Tina originally trained to be a barrister and graduated from The Inns of Court School of Law and was called to the Bar at Lincolns Inn in 2002.
Gaining early experience whilst volunteering with the Citizens Advice Bureau and the Witness Service, she has maintained her interest in serving the local community during her career.
After joining Powell Spencer & Partners in 2003, Tina qualified as a Police Station representative in 2007 and later cross qualified as a Solicitor in 2008. During her career she has gained a depth of experience across a broad range of the criminal spectrum. She started practicing in general crime and has subsequently focused on more complex cases.
Tina’s ability to master substantial matters of evidence and material has naturally lead to a practice which focuses on matters of fraud and related offences. Her technical knowledge and attention to detail has seen her develop a particular specialism in the area of Proceeds of Crime.
Tina feels passionately that everyone is entitled to a fair hearing and her unbridled determination to defend her clients, coupled with her professionalism and reassuring presence has led to on-going relationships, with many clients returning to seek her advice and assistance. Her work ethic and the level of service that she provides are exemplary.
Membership: LCCSA, The Fraud Lawyers Association, Proceeds of Crime Lawyers Associations, Female Fraud Forum, London Irish Lawyers Association
- R v K (Kingston Crown Court): Conspiracy to commit robberies with four others. Client, who was of good character, successfully acquitted.
- R v M (Blackfriars Crown Court: Conspiracy to supply Class A drugs and mobile telephones at HMP Pentonville.
- R v S (Ipswich Crown Court): A trial involving six defendants for offences of kidnap, false imprisonment, GBH, burglary and possession of a bladed article.
- R v S- W (Norwich Crown Court): Client successfully acquitted after trial of an offence of ABH on prison officer.
- R v T (Isleworth Crown Court): A trial involving four defendants for an offence of robbery. Successful acquittal after a five day trial. Our client was of good character.
Fraud / Proceeds of Crime Act
- R v M (Swansea Crown Court): A particularly complicated and sophisticated fraud for an offence conspiracy to defraud, namely insurance with an estimated value of over £5 million. Confiscation proceedings followed under the Proceeds of Crime Act 2002 where the Crown sought a confiscation order with a benefit figure of nearly £4,000,000.00. After considered litigation by Tina a confiscation order was agreed between the parties with a benefit figure of £1,100,000.00 and an available asset of £1.00.
- R v H (Isleworth Crown Court): Fraud of £57,000 by a Barclays Bank employee. Client sentenced to a suspended sentence.
- R v S (Harrow Crown Court): Client faced four offences under the Proceeds of Crime Act 2002. Proceedings were stayed for an abuse of process after legal argument.
- R v C (Blackfriars Crown Court): Vulnerable female charged with offences under the Proceeds of Crime Act and Theft Act totalling £20,000.00 (with previous convictions for like offences).
- R v A (Isleworth Crown Court): The client faced one offence under the Proceeds of Crime Act 2002. Client sentenced to a suspended sentence for a period of two years.
- R v O (The City of London Magistrates’ Court): Client had £35,000.00 seized by the Police. Contested forfeiture proceedings resulted in proceedings being discontinued against our client.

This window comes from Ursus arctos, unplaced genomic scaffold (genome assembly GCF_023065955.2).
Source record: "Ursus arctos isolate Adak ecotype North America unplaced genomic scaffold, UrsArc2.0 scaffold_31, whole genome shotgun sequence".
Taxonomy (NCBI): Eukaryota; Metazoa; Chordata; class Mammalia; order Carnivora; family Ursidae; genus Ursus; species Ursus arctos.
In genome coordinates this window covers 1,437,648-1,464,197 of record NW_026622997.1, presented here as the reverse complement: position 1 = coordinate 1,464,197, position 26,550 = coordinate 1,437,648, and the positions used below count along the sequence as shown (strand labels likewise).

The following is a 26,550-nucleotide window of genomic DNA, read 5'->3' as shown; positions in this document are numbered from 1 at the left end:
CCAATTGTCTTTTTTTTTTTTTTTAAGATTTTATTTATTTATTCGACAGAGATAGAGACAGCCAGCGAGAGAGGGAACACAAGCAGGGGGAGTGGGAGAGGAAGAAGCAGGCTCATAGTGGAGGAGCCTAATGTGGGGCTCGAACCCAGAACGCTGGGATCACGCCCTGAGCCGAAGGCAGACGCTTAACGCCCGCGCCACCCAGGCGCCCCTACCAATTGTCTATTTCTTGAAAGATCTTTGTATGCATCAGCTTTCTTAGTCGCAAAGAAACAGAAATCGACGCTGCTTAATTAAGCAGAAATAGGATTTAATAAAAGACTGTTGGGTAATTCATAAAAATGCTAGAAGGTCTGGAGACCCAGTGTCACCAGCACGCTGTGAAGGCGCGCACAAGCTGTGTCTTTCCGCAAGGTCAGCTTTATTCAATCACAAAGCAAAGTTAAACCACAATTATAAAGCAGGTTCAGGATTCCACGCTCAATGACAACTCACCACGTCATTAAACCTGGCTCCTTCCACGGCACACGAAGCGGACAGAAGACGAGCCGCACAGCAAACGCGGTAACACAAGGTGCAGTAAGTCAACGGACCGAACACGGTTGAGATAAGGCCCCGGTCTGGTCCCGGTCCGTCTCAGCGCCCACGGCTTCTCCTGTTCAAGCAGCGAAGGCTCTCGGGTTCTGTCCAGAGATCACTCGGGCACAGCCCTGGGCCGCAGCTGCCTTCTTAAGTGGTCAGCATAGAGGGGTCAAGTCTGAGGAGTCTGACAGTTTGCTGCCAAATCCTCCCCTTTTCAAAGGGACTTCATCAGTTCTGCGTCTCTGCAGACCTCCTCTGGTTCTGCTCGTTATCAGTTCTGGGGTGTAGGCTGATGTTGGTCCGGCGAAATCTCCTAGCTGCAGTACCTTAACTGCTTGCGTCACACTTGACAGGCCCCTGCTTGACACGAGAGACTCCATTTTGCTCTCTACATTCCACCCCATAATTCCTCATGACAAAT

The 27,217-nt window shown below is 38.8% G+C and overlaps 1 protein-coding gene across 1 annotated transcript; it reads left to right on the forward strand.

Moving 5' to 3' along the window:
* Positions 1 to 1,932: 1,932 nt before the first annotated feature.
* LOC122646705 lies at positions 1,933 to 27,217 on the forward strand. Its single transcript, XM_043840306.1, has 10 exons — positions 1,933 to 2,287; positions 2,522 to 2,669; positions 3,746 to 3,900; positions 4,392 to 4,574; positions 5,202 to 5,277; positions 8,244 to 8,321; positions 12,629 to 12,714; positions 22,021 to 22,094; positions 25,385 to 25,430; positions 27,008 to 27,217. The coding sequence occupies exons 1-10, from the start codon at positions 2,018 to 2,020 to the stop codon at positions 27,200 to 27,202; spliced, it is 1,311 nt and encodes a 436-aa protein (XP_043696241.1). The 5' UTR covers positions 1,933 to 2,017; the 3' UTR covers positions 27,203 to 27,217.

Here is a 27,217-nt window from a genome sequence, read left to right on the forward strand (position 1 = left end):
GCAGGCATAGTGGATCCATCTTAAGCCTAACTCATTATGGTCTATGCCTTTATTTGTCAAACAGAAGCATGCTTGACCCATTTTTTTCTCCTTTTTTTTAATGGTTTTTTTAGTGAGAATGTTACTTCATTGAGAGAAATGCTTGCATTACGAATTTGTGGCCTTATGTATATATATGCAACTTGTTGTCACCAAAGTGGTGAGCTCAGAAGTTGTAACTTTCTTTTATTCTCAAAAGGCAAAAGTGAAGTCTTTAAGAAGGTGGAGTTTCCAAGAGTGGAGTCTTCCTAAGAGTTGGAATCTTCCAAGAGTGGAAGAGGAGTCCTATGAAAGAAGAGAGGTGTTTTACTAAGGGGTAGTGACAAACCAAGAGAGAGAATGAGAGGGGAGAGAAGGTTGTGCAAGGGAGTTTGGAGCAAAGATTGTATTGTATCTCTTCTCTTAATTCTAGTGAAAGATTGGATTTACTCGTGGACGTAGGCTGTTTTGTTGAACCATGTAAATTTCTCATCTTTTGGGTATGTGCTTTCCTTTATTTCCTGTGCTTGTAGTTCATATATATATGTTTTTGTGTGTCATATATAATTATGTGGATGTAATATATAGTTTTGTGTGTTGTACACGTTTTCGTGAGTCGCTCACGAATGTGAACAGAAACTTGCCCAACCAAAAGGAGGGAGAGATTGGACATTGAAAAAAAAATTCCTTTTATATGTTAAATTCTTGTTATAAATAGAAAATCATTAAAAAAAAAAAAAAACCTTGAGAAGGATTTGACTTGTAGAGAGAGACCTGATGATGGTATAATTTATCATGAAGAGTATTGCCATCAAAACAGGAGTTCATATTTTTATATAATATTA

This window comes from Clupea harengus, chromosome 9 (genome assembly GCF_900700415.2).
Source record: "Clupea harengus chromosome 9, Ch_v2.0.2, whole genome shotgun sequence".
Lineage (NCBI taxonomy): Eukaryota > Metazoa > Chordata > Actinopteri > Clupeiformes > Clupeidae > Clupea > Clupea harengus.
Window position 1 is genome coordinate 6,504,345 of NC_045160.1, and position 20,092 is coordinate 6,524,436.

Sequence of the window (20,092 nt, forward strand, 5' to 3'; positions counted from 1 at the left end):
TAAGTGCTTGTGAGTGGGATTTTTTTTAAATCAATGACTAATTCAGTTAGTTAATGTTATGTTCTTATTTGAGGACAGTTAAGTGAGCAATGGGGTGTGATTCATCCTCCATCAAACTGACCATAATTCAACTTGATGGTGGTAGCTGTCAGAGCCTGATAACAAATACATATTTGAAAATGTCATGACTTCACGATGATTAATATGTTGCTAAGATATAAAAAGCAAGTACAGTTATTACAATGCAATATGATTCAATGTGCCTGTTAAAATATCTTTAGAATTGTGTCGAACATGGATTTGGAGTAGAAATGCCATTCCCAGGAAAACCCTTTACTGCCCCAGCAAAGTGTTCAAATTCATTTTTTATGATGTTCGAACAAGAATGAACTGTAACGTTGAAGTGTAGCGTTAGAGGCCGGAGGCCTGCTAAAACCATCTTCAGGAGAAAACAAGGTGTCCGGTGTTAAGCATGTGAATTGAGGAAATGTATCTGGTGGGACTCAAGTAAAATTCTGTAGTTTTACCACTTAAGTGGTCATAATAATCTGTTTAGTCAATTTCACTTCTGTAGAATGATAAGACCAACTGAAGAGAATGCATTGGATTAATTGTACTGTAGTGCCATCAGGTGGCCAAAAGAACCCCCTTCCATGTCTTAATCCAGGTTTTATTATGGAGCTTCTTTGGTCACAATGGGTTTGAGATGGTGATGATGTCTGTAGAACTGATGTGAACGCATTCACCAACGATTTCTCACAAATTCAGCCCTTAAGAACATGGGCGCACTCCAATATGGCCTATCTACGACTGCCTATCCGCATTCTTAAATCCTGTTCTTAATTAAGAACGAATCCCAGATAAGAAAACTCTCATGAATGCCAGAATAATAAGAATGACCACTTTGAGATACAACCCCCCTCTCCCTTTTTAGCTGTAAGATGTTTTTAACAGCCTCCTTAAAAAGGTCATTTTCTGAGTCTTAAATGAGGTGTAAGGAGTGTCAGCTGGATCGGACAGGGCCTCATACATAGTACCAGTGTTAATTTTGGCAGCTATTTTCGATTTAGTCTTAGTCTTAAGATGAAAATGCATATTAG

- R v R (WMC / RCJ): Tina was instructed to represent a vulnerable defendant for enforcement proceedings under the Proceeds of Crime Act 2002. Proceedings had been ongoing for a significant period prior to instruction. The original confiscation order involved overseas martial assets. Tina successfully applied for a Certificate of Inadequacy at the Royal Courts of Justice and Variation Order at Wood Green Crown Court. The defendant was not subject to the default sentence being imposed during the enforcement proceedings.
- R v B (Colindale Police Station): Tina was instructed in a cash seizure investigation contrary to the Proceeds of Crime Act 2002. Successful representation resulted in the return of the cash.
- R v B (Cambridge Crown Court): The Crown sought a confiscation order for £370,000.00. After contesting proceedings a nominal order of £1.00 was made.
- R v C (Blackfriars Crown Court): Successful variation to a confiscation order dated 2010 from Blackfriars Crown Court where the client was found to have assets totalling £114,000.00. Enforcement proceedings had been commenced at Westminster Magistrates’ Court. Successful variation meant the client did not have to pay the outstanding sum of £98,000.00 and proceedings were discontinued.
- R v K (CCC): The defendant was subject to confiscation proceedings under the Proceeds of Crime Act 2002 before the crown court. The Crown sought a confiscation order with a benefit figure of £16,500,000.00 and available assets of £1400.00 with hidden assets. After considered litigation by Tina a confiscation order was agreed between the parties of £1400.00 and no hidden assets.
- R v B (HCC): The defendant was subject to confiscation proceedings under the Proceeds of Crime Act 2002 before the crown court. The Crown sought a confiscation order with a benefit figure of £1,300.000.00 and available assets of £314,000.00. After considered litigation by Tina and instructed counsel a confiscation order in the sum of £60,000.00 was agreed between the parties.
- R v O (SCC): The defendant was subject to confiscation proceedings under the Proceeds of Crime Act 2002 before the crown court. The Crown sought a confiscation order with a benefit figure of £661,000.00 and available assets of £103,000.00 with hidden assets equal to the value of the offence. After a contested hearing an order for £50,000.00 was made which included a hidden assets figure of £40,000.00.